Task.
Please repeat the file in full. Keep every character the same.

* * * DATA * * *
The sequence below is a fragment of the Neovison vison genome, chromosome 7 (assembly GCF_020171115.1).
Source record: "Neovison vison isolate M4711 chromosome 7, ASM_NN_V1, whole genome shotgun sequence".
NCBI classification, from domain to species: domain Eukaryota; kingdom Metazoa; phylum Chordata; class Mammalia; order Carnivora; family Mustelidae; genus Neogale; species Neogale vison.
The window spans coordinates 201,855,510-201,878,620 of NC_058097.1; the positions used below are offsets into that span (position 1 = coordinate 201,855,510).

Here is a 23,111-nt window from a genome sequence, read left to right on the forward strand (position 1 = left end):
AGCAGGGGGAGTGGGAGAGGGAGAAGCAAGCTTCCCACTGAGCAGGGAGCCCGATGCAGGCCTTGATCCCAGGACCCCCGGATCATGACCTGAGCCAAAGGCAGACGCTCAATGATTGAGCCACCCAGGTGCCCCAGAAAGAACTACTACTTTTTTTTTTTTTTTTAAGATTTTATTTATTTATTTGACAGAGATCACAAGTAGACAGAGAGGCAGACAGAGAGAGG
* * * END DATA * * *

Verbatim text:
The sequence below is a fragment of the Neovison vison genome, chromosome 7 (assembly GCF_020171115.1).
Source record: "Neovison vison isolate M4711 chromosome 7, ASM_NN_V1, whole genome shotgun sequence".
NCBI classification, from domain to species: domain Eukaryota; kingdom Metazoa; phylum Chordata; class Mammalia; order Carnivora; family Mustelidae; genus Neogale; species Neogale vison.
The window spans coordinates 201,855,510-201,878,620 of NC_058097.1; the positions used below are offsets into that span (position 1 = coordinate 201,855,510).

Here is a 23,111-nt window from a genome sequence, read left to right on the forward strand (position 1 = left end):
AGCAGGGGGAGTGGGAGAGGGAGAAGCAAGCTTCCCACTGAGCAGGGAGCCCGATGCAGGCCTTGATCCCAGGACCCCCGGATCATGACCTGAGCCAAAGGCAGACGCTCAATGATTGAGCCACCCAGGTGCCCCAGAAAGAACTACTACTTTTTTTTTTTTTTTTAAGATTTTATTTATTTATTTGACAGAGATCACAAGTAGACAGAGAGGCAGACAGAGAGAGG